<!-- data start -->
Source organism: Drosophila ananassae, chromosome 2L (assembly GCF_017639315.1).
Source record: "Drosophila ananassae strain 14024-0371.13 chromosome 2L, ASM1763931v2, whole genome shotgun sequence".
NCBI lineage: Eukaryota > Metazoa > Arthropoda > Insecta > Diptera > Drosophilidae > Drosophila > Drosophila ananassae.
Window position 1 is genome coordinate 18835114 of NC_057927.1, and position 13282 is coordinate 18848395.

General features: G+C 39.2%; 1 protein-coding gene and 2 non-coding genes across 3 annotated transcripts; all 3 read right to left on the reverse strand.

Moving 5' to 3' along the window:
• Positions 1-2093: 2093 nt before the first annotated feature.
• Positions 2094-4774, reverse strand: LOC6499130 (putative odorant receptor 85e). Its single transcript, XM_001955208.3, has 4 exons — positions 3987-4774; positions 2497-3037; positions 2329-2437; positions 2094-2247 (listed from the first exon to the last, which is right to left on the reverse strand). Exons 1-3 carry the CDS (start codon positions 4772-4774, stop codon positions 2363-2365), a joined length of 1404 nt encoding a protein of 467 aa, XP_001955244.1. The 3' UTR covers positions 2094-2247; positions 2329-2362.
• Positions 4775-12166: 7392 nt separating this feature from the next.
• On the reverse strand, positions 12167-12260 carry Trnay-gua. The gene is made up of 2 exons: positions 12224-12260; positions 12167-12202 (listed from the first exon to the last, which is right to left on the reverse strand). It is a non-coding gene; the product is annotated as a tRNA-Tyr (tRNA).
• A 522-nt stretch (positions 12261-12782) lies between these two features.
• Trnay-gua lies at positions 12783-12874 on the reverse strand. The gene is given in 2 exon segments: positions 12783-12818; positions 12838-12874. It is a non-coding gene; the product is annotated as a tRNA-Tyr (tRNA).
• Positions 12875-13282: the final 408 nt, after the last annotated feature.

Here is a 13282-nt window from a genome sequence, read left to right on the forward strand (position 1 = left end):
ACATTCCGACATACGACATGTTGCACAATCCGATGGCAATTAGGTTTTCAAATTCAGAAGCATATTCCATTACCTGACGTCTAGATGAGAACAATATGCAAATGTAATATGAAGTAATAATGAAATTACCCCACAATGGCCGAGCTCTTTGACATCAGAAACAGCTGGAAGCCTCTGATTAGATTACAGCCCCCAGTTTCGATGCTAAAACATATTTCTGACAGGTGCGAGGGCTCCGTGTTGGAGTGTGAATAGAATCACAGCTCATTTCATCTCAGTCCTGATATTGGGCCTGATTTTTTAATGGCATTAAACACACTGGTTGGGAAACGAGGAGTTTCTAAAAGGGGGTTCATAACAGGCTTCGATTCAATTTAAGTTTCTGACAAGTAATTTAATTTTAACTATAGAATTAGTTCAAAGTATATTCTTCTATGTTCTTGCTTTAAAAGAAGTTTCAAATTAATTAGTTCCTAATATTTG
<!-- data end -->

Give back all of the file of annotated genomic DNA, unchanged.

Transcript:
Source organism: Drosophila ananassae, chromosome 2L (assembly GCF_017639315.1).
Source record: "Drosophila ananassae strain 14024-0371.13 chromosome 2L, ASM1763931v2, whole genome shotgun sequence".
NCBI lineage: Eukaryota > Metazoa > Arthropoda > Insecta > Diptera > Drosophilidae > Drosophila > Drosophila ananassae.
Window position 1 is genome coordinate 18835114 of NC_057927.1, and position 13282 is coordinate 18848395.

General features: G+C 39.2%; 1 protein-coding gene and 2 non-coding genes across 3 annotated transcripts; all 3 read right to left on the reverse strand.

Moving 5' to 3' along the window:
• Positions 1-2093: 2093 nt before the first annotated feature.
• Positions 2094-4774, reverse strand: LOC6499130 (putative odorant receptor 85e). Its single transcript, XM_001955208.3, has 4 exons — positions 3987-4774; positions 2497-3037; positions 2329-2437; positions 2094-2247 (listed from the first exon to the last, which is right to left on the reverse strand). Exons 1-3 carry the CDS (start codon positions 4772-4774, stop codon positions 2363-2365), a joined length of 1404 nt encoding a protein of 467 aa, XP_001955244.1. The 3' UTR covers positions 2094-2247; positions 2329-2362.
• Positions 4775-12166: 7392 nt separating this feature from the next.
• On the reverse strand, positions 12167-12260 carry Trnay-gua. The gene is made up of 2 exons: positions 12224-12260; positions 12167-12202 (listed from the first exon to the last, which is right to left on the reverse strand). It is a non-coding gene; the product is annotated as a tRNA-Tyr (tRNA).
• A 522-nt stretch (positions 12261-12782) lies between these two features.
• Trnay-gua lies at positions 12783-12874 on the reverse strand. The gene is given in 2 exon segments: positions 12783-12818; positions 12838-12874. It is a non-coding gene; the product is annotated as a tRNA-Tyr (tRNA).
• Positions 12875-13282: the final 408 nt, after the last annotated feature.

Here is a 13282-nt window from a genome sequence, read left to right on the forward strand (position 1 = left end):
ACATTCCGACATACGACATGTTGCACAATCCGATGGCAATTAGGTTTTCAAATTCAGAAGCATATTCCATTACCTGACGTCTAGATGAGAACAATATGCAAATGTAATATGAAGTAATAATGAAATTACCCCACAATGGCCGAGCTCTTTGACATCAGAAACAGCTGGAAGCCTCTGATTAGATTACAGCCCCCAGTTTCGATGCTAAAACATATTTCTGACAGGTGCGAGGGCTCCGTGTTGGAGTGTGAATAGAATCACAGCTCATTTCATCTCAGTCCTGATATTGGGCCTGATTTTTTAATGGCATTAAACACACTGGTTGGGAAACGAGGAGTTTCTAAAAGGGGGTTCATAACAGGCTTCGATTCAATTTAAGTTTCTGACAAGTAATTTAATTTTAACTATAGAATTAGTTCAAAGTATATTCTTCTATGTTCTTGCTTTAAAAGAAGTTTCAAATTAATTAGTTCCTAATATTTG